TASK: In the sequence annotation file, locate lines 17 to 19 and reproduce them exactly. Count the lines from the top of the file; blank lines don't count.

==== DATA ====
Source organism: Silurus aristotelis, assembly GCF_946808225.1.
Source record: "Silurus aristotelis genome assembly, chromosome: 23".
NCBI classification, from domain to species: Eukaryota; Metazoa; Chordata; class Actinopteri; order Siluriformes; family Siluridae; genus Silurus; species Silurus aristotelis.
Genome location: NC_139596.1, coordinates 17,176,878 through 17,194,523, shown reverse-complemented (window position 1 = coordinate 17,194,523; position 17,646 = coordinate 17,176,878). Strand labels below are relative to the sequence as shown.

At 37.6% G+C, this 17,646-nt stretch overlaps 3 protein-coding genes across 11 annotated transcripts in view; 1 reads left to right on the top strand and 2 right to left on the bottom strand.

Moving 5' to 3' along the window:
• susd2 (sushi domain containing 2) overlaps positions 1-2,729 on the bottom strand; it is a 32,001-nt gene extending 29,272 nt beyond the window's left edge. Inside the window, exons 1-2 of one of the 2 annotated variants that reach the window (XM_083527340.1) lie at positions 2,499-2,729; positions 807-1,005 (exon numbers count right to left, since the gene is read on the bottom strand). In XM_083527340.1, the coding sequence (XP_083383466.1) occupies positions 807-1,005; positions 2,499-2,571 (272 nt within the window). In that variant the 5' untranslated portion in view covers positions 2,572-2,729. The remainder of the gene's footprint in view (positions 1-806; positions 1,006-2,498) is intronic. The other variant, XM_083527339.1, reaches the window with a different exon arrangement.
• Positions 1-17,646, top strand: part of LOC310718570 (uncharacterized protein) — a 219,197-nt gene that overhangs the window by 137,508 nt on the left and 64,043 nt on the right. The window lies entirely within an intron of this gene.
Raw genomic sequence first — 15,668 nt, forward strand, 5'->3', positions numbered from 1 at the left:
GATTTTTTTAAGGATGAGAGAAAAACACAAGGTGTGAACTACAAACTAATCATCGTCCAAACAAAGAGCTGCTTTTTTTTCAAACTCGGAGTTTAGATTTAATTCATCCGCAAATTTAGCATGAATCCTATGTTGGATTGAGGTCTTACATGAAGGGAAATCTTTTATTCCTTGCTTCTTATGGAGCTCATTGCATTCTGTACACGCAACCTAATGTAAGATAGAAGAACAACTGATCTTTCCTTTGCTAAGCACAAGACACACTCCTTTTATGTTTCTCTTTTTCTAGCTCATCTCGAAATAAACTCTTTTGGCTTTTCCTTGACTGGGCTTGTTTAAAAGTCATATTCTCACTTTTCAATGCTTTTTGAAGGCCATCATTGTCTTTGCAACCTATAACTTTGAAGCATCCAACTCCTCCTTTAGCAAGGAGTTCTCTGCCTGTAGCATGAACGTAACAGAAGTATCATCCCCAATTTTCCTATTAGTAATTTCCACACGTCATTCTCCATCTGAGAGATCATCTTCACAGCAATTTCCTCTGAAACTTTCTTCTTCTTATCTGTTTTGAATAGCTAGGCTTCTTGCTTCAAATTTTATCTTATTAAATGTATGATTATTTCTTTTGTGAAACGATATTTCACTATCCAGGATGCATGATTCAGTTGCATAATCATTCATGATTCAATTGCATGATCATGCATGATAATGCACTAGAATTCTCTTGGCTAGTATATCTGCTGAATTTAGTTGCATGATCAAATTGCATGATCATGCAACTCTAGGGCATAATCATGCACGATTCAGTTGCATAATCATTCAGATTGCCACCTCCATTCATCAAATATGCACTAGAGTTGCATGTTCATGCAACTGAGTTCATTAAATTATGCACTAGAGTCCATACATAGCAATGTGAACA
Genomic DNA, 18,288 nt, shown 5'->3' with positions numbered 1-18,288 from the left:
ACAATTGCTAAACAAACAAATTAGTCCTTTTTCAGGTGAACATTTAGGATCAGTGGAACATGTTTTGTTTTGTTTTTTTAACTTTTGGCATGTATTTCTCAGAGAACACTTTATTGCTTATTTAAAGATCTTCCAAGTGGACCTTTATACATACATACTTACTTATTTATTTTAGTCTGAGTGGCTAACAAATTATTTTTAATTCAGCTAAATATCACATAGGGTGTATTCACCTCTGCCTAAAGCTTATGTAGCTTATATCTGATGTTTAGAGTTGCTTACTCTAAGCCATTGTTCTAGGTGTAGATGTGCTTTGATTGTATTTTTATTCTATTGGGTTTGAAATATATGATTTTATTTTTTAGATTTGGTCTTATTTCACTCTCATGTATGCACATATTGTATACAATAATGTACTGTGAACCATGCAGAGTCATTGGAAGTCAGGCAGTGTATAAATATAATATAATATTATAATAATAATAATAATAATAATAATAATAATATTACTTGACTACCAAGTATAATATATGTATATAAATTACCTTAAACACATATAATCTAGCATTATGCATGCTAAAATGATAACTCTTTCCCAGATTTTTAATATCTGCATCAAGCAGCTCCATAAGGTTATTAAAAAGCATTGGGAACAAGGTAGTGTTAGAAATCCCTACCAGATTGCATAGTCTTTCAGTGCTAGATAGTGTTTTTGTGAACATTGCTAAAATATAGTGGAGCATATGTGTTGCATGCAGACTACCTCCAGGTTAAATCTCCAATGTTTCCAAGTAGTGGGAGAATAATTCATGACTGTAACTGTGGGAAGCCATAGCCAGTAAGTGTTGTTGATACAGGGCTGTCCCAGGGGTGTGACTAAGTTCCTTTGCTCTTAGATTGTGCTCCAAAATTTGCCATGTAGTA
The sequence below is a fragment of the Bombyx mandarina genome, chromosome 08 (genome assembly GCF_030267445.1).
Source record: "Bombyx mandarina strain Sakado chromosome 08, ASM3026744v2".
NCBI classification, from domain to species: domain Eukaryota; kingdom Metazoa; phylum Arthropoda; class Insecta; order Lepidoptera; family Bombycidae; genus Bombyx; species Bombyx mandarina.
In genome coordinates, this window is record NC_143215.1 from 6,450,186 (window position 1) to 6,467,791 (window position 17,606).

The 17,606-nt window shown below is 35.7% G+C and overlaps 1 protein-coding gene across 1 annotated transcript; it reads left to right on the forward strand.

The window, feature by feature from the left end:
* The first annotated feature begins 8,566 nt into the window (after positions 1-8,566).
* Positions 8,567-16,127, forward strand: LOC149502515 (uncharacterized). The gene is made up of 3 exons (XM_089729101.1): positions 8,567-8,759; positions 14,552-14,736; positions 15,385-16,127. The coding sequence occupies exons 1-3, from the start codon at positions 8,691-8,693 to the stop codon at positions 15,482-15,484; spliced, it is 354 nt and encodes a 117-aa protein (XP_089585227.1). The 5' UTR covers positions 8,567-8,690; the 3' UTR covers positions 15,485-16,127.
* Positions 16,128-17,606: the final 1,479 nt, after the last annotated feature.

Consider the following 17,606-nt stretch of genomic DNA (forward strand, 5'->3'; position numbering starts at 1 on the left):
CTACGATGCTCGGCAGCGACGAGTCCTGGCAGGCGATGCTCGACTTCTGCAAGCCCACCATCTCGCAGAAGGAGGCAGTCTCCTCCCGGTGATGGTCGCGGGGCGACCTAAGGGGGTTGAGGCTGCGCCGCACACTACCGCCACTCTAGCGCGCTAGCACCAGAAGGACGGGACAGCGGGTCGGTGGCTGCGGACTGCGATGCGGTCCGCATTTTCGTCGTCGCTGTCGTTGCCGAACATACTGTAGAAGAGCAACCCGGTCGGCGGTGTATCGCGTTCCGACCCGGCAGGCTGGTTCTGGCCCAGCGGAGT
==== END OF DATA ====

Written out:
The 17,606-nt window shown below is 35.7% G+C and overlaps 1 protein-coding gene across 1 annotated transcript; it reads left to right on the forward strand.

The window, feature by feature from the left end:
* The first annotated feature begins 8,566 nt into the window (after positions 1-8,566).